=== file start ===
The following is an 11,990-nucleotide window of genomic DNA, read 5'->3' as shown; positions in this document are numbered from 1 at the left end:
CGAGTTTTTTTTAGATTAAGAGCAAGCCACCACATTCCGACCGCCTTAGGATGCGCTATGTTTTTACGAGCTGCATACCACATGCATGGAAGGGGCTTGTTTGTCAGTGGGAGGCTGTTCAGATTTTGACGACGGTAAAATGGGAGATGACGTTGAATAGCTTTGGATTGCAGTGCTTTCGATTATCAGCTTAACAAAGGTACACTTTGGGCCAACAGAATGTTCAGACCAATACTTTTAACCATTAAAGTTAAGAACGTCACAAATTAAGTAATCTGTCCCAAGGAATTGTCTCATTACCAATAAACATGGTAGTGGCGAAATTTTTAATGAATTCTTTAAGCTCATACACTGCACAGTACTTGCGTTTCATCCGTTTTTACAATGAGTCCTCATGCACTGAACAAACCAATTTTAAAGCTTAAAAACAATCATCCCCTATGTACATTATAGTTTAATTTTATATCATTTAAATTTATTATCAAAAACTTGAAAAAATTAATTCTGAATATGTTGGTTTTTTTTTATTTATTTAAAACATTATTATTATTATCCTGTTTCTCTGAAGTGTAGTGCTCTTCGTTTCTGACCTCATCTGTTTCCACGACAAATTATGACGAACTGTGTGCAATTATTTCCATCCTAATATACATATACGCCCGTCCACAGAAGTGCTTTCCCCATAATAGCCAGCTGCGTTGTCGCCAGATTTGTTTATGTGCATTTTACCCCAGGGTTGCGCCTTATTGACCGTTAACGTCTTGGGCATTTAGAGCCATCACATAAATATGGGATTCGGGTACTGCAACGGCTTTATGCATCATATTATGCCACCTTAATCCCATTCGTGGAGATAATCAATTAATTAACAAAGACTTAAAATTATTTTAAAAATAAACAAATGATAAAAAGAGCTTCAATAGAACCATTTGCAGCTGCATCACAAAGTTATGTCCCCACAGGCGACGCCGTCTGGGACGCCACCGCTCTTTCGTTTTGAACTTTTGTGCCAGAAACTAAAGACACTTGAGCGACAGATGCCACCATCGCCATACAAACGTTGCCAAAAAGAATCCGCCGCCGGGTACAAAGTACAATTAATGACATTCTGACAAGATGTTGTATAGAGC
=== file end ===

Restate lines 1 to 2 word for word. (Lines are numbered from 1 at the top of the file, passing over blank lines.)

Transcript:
The following is an 11,990-nucleotide window of genomic DNA, read 5'->3' as shown; positions in this document are numbered from 1 at the left end:
CGAGTTTTTTTTAGATTAAGAGCAAGCCACCACATTCCGACCGCCTTAGGATGCGCTATGTTTTTACGAGCTGCATACCACATGCATGGAAGGGGCTTGTTTGTCAGTGGGAGGCTGTTCAGATTTTGACGACGGTAAAATGGGAGATGACGTTGAATAGCTTTGGATTGCAGTGCTTTCGATTATCAGCTTAACAAAGGTACACTTTGGGCCAACAGAATGTTCAGACCAATACTTTTAACCATTAAAGTTAAGAACGTCACAAATTAAGTAATCTGTCCCAAGGAATTGTCTCATTACCAATAAACATGGTAGTGGCGAAATTTTTAATGAATTCTTTAAGCTCATACACTGCACAGTACTTGCGTTTCATCCGTTTTTACAATGAGTCCTCATGCACTGAACAAACCAATTTTAAAGCTTAAAAACAATCATCCCCTATGTACATTATAGTTTAATTTTATATCATTTAAATTTATTATCAAAAACTTGAAAAAATTAATTCTGAATATGTTGGTTTTTTTTTATTTATTTAAAACATTATTATTATTATCCTGTTTCTCTGAAGTGTAGTGCTCTTCGTTTCTGACCTCATCTGTTTCCACGACAAATTATGACGAACTGTGTGCAATTATTTCCATCCTAATATACATATACGCCCGTCCACAGAAGTGCTTTCCCCATAATAGCCAGCTGCGTTGTCGCCAGATTTGTTTATGTGCATTTTACCCCAGGGTTGCGCCTTATTGACCGTTAACGTCTTGGGCATTTAGAGCCATCACATAAATATGGGATTCGGGTACTGCAACGGCTTTATGCATCATATTATGCCACCTTAATCCCATTCGTGGAGATAATCAATTAATTAACAAAGACTTAAAATTATTTTAAAAATAAACAAATGATAAAAAGAGCTTCAATAGAACCATTTGCAGCTGCATCACAAAGTTATGTCCCCACAGGCGACGCCGTCTGGGACGCCACCGCTCTTTCGTTTTGAACTTTTGTGCCAGAAACTAAAGACACTTGAGCGACAGATGCCACCATCGCCATACAAACGTTGCCAAAAAGAATCCGCCGCCGGGTACAAAGTACAATTAATGACATTCTGACAAGATGTTGTATAGAGC